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Oct20TueIn Greece's tough economic times, a new Salvation Army church in Thessaloniki is aiming to demonstrate God's love. October 20, 2015 by Philip Halcrow
Lieutenants Neofytos Totsios and Anastasia Arpatzi are describing some of the sights that can be seen in Thessaloniki, the Greek city where they live. What they are talking about, however, are not the city's picture-postcard views, but the scenes they encounter as leaders of the first Salvation Army church in Greece.
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“We see young people who finish university, don't have a job and find themselves on the streets,” says Totsios, when we meet in London, England. “We have seen quite a lot of homeless people lately and families with children in great financial difficulty.”
Lieutenants Totsios and Arpatzi are trying to alleviate some of the problems that are being made more acute by Greece's economic crisis. In the past few years, they have been establishing The Salvation Army as a church in the city, after another couple—Majors Polis Pantelidis and Maria Galinou—began carrying out community programs before moving to Athens.
Totsios and Arpatzi grew up in Thessaloniki, but they first met The Salvation Army in the United Kingdom.
“In 1997, we moved to London to learn English and to find a Bible school,” Totsios explains. “We stayed in a road next to The Salvation Army's training college. Although we were attending a Pentecostal church, we got to know The Salvation Army and helped out at several of its centres.”
After seven years, they returned to Thessaloniki, where they ran a catering business and where Totsios became an associate pastor of a church.
“Then,” he says, “an international group from The Salvation Army came to carry out research into whether it was the right time to start the movement in Greece. I was invited to a meeting with them and we had a good chat. At the end, we said a prayer, and I heard God say: 'Welcome to your family.' ”
“Anastasia and I sold our business and within a few months, we were back in London. We joined up with the Salvation Army church at Cambridge Heath in East London, and then we applied to train as Salvation Army ministers.”
Having completed their training, they were given the task of pioneering the church work of The Salvation Army in Thessaloniki.
“We started by calling people into our home and explaining The Salvation Army to them, as well as talking about our calling and our desire to share the good news about God,” says Totsios. “We held classes for people who wanted to become members—eight people came to our house and two more followed the classes through Skype.”
Despina-Irene Sabbaghian-Dipla and her husband, Dimitris Kioutsioukis, were among the first people to become soldiers of the Salvation Army centre.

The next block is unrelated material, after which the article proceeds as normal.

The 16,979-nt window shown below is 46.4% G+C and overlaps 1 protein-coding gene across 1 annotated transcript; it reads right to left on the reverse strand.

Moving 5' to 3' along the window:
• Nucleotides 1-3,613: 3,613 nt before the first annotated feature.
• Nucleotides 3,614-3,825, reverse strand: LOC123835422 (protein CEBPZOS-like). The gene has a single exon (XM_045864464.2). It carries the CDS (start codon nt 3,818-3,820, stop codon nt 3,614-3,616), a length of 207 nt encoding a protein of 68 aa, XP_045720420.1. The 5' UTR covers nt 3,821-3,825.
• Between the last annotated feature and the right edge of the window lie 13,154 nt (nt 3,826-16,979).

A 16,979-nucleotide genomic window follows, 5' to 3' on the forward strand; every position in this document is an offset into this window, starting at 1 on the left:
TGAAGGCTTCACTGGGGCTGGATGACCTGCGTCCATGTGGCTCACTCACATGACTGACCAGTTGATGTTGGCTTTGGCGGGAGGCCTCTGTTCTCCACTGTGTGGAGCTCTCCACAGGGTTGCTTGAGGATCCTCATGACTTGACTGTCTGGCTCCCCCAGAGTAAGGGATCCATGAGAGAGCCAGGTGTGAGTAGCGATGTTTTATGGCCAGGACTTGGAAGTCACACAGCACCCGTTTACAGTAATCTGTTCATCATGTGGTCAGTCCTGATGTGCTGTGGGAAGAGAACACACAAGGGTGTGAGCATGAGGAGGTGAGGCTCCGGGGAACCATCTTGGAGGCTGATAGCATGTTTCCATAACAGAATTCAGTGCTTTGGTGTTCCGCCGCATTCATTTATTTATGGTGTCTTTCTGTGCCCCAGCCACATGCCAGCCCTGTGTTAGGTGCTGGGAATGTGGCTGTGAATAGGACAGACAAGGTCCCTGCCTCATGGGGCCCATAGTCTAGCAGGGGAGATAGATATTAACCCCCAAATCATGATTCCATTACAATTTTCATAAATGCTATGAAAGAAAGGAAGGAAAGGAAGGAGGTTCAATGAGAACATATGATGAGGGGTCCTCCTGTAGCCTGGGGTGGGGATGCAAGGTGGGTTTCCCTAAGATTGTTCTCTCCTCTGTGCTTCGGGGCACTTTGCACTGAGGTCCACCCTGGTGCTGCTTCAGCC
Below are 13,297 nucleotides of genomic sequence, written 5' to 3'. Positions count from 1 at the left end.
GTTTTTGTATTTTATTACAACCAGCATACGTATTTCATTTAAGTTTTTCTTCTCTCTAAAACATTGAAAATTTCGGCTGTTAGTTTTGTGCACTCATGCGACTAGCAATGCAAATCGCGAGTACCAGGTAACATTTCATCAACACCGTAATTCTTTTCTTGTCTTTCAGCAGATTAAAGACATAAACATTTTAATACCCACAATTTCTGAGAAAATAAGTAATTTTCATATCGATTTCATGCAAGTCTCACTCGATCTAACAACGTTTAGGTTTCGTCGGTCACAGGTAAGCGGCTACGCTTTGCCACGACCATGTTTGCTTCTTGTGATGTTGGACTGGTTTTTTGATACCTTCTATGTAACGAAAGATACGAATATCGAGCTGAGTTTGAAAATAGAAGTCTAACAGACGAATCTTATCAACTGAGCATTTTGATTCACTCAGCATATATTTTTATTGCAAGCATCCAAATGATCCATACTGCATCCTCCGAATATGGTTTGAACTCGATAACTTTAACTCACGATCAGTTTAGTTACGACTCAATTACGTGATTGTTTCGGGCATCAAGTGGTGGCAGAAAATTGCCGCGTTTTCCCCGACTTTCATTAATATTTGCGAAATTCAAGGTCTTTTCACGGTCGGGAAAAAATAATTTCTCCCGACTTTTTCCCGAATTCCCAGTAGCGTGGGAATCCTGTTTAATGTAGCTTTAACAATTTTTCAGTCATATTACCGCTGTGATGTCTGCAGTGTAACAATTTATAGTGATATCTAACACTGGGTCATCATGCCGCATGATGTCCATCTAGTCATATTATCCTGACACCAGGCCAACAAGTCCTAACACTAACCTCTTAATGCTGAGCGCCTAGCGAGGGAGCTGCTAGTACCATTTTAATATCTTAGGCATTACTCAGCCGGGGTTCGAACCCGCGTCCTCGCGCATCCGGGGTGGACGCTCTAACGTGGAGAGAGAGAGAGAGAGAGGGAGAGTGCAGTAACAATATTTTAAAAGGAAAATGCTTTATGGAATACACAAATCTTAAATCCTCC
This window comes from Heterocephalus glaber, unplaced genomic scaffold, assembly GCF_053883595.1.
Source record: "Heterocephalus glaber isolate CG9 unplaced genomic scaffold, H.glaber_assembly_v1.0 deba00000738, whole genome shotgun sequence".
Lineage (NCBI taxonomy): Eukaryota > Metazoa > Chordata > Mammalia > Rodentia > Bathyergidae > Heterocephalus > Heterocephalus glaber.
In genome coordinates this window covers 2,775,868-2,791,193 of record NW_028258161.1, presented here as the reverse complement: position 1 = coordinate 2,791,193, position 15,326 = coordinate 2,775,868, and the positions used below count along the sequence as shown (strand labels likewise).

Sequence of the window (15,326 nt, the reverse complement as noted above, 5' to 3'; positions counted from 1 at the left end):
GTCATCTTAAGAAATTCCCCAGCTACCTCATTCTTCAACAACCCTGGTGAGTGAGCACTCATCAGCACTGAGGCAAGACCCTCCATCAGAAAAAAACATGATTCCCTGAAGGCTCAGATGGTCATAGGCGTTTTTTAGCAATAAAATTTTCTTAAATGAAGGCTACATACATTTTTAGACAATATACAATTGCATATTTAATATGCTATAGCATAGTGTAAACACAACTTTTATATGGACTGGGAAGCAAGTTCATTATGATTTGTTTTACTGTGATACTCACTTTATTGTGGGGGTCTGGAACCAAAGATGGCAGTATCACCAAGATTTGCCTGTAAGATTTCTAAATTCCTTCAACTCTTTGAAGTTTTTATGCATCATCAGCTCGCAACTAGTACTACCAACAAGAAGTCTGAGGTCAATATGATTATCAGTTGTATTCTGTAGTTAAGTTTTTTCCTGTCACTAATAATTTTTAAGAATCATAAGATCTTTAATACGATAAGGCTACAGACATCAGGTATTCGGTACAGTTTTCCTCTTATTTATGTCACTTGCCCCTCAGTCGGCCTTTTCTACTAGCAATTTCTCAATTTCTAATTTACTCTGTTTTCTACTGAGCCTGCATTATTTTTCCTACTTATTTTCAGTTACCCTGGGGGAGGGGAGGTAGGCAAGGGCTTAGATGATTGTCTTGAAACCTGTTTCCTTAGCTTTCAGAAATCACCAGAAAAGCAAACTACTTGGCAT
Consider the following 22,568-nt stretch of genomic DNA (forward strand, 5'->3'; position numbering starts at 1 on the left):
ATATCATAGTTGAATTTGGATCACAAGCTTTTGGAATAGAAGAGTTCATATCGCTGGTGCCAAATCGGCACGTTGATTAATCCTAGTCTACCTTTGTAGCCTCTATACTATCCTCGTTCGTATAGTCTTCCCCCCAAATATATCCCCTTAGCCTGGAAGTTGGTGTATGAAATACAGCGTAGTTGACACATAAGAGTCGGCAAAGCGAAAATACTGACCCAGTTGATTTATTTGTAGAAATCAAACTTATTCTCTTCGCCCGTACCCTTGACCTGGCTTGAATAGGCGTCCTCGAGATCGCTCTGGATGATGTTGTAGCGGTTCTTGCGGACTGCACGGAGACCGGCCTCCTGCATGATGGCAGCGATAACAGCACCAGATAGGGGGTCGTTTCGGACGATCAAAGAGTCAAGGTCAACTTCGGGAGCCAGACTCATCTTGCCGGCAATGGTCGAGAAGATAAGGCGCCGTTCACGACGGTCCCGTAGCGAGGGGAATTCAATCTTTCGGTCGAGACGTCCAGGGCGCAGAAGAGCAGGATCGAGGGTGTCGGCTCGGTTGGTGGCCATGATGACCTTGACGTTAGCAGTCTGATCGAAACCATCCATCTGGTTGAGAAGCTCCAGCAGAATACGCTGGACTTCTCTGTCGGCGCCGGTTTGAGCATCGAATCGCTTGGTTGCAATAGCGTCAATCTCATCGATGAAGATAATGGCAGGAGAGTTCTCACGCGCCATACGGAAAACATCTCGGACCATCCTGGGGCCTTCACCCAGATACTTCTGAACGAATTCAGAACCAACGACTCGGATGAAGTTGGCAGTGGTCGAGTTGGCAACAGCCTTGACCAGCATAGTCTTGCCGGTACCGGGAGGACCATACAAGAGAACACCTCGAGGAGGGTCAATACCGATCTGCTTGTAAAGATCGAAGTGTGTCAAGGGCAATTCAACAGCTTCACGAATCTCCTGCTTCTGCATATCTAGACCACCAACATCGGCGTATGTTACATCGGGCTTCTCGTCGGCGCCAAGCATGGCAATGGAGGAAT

“I had been going to another church since I was six or seven years old,” says Despina, “but God was calling me to do something else with my life. My husband and I decided together to join The Salvation Army at the beginning.
“Dimitris and I were the first worship leaders, playing guitar and singing. We started in the houses, but then our congregation found a building at the heart of Thessaloniki. All the redecorating was done by volunteers.”
Now, every Sunday, between 60 and 70 people meet for worship in the building, which was previously a bank. Meanwhile, the Sunday school attracts about 18 children.
But the people who make up the newly established church do more than meet for Sunday worship—they try to demonstrate God's love in a community that has been hit by the economic downturn.
“Every Thursday, we serve 200 meals in the centre of Thessaloniki,” says Totsios. “Families with young babies are among those who come to receive them. We also hold a daily drop-in centre in our building. So every morning, people come and have coffee and breakfast. People are very distressed, so they also want to talk with us and we can listen to their problems.
“We serve everyone, without discrimination.”
Arpatzi adds: “We offer counselling and advice. Some people need to complete forms for housing and welfare and they don't know how, so we assist them. We also run a scheme to help people find jobs.”
Arpatzi talks about another aspect of The Salvation Army's work, which they want to develop further. “Trafficking is a big problem, because of poverty. So we go out to meet the girls where they are on the streets, but we also visit them in their homes, take them out for coffee and go on walks with them so that we have the opportunity to talk with them.
“We hope to find a new place where the girls can receive counselling and advice about health care and learn new skills that will help them find other employment. But everything is new, and we are going along step by step.”
The couple, however, look forward confidently.
Totsios reflects: “We have found that if we accept God's call and give 100 percent of ourselves to it, everything else comes naturally.”
Reprinted from The War Cry, London, England.